The Growth of Black Lives Matter 

After a wave of protests shook the streets of Oakland and Berkeley, activists have been hard at work enacting policy changes, building community networks, and practicing self-determination.

Black Lives Matter protesters marched against police brutality in Oakland in June.

Erin Baldassari

Black Lives Matter protesters marched against police brutality in Oakland in June.

In the fall of 2014, two grand juries failed to indict white police officers in the deaths of unarmed Black men. The decisions in Ferguson, Missouri and Staten Island, New York were a clarion call for many who were fed up with the repeated loss of Black lives at the hands of police. Ferguson burned. The East Bay seethed. People took over city streets, shut down highways, and blocked public transit. Oakland police, in a report issued to the city council in March, counted 23 protests during a 38-day span, from November 24 to December 31, drawing nearly 10,000 people — not including demonstrations in Berkeley.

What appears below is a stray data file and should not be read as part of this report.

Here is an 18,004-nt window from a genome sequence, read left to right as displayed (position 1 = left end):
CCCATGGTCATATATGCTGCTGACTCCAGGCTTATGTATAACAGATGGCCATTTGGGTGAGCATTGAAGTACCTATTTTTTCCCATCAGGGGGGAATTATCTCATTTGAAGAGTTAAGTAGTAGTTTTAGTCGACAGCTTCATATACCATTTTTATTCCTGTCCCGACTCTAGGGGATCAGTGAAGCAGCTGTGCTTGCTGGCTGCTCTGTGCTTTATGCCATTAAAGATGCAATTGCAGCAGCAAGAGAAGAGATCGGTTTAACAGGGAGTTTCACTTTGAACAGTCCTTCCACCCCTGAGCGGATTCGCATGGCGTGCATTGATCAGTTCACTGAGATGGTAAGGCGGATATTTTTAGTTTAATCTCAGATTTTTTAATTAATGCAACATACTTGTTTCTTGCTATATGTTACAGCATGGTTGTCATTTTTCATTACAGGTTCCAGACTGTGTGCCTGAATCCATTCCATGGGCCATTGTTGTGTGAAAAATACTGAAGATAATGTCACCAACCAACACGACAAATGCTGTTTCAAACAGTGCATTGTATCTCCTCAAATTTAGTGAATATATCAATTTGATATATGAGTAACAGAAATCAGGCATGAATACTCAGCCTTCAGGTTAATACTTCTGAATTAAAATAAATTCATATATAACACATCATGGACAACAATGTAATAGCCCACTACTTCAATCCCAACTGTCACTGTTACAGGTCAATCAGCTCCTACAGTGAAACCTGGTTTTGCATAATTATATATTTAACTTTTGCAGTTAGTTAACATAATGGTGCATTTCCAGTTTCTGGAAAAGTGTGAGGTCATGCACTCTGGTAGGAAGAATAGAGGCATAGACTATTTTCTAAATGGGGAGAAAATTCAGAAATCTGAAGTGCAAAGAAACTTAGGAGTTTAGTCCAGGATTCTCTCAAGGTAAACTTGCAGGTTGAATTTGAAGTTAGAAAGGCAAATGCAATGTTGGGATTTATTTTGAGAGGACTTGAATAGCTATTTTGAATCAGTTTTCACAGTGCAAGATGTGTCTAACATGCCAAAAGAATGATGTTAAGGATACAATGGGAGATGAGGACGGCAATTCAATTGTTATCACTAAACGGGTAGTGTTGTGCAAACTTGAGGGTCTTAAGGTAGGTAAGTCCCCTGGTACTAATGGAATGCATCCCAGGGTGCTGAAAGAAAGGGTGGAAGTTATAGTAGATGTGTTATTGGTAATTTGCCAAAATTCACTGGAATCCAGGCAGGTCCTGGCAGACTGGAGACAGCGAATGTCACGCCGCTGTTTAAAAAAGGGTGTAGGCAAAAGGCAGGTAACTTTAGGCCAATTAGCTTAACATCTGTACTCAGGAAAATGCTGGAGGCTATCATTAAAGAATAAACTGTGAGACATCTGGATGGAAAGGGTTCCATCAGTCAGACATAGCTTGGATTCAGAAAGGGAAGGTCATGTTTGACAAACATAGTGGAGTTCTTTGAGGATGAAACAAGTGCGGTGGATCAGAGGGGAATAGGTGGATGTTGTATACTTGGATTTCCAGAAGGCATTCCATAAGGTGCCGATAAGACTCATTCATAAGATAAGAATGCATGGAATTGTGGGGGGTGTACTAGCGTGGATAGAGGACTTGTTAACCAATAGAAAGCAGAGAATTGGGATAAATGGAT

Though the heat of the uprisings has since cooled, the clamor for accountability has moved to city council meetings, community gathering spaces, and public forums. During the past year, activists have won policy changes, built and fortified community organizations, and kept the demands of the Black Lives Matter movement at the forefront of political conversations and popular culture. Despite this progress, all of the activists I spoke to recently said their work was far from over.

click to enlarge Roughly 50 protestors marched from Fruitvale to City Hall in Oakland to protest the death of Richard Perkins, who was shot by police on Nov. 15. - ERIN BALDASSARI
  • Erin Baldassari